DESIGN AND DEVELOPMENT OF AN INTERDISCIPLINARY GRADUATE PROGRAM IN ENGINEERING PRACTICE

Megan Dodd, Julie Conder, David K. Potter, Richard Allen, Salman Bawa, Robert Fleisig

Abstract


In Innovation Studio, students learn how to
make meaningful, creative contributions to their
communities as emerging practicing professionals working
on complex, multi-stakeholder problems involving
elements of technology, design, business, and public
policy.
Innovation Studio builds on McMaster University’s
longstanding commitment to relevance through community
engagement. In the Walter G. Booth School of Engineering
Practice (W Booth School) in the Faculty of Engineering,
we encourage our students to see not just the technical side
of the international problems such as energy
independence, food security and clean water, but as an
opportunity to co-create change with our global and local
communities for the good of all human beings, society, and
nature.
Students immerse themselves in the communities in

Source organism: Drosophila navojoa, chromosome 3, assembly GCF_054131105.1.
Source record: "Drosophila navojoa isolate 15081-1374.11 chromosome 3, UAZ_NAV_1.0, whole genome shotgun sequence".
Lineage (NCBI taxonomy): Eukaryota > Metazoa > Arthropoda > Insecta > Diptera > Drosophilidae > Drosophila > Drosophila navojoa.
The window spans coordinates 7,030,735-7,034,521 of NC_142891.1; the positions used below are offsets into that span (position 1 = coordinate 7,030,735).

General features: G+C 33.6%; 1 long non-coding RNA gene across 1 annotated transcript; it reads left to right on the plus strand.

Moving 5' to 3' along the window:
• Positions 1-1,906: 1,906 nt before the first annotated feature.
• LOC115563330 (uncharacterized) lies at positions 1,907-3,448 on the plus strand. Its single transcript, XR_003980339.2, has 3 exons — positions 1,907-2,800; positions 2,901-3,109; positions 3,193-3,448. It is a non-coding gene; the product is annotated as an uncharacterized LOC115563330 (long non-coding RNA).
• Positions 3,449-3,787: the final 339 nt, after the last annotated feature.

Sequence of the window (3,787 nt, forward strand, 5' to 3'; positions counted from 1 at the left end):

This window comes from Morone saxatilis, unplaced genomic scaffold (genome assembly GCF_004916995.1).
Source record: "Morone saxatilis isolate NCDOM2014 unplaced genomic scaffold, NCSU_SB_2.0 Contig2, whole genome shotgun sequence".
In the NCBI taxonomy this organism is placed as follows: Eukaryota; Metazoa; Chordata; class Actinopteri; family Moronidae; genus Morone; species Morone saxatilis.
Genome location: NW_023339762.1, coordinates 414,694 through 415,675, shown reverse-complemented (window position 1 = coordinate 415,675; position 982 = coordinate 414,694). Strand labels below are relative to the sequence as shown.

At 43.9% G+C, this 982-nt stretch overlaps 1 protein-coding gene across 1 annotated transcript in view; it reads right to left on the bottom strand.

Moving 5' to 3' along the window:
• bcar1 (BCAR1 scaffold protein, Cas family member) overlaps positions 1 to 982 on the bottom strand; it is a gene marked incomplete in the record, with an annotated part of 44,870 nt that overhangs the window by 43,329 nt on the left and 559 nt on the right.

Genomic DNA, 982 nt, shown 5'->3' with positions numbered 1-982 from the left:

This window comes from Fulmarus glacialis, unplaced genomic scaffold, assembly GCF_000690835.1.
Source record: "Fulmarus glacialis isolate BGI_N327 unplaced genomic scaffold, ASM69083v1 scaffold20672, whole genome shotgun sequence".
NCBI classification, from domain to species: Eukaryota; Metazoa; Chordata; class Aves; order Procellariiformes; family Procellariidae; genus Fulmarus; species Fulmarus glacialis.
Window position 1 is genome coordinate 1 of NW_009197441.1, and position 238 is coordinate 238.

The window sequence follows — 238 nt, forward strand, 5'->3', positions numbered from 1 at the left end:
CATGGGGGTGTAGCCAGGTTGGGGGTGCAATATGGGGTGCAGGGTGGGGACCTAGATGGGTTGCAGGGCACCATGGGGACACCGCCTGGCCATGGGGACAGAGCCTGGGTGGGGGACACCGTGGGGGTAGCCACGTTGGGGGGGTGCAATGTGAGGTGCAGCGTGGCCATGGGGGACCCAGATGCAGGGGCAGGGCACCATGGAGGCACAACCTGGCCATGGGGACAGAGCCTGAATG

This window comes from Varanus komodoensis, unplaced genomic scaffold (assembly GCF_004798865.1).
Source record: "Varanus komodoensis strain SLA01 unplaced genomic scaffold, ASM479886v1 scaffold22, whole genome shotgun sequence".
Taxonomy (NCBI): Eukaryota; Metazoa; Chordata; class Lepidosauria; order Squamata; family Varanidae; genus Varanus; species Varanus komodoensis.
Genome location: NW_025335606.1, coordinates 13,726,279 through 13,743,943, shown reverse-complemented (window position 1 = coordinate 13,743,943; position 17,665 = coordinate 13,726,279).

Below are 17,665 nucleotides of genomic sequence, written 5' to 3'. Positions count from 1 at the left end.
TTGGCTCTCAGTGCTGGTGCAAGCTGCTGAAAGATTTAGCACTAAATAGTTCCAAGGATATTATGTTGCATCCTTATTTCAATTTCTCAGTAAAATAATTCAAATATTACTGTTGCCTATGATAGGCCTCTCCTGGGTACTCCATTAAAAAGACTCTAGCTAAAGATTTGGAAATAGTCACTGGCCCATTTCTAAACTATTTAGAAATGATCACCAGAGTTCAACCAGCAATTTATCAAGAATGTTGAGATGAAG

which challenges have been identified. Innovation Studio
is the place and time where students bring those
experiences back to the School, share their learnings and
explore new ideas in a safe and familiar environment.
W Booth students develop a deeper understanding of the
need for empathy as they move toward a new direction or
idea. Working within the context of problem identification,
the teams learn how to define a project and plan an
approach to produce meaningful work, prototypes, policy
analysis and new enterprises.
This paper reports on the design and development of
Innovation Studio as well as feedback collected from
students through focus groups.

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DOI: http://dx.doi.org/10.24908/pceea.v0i0.6472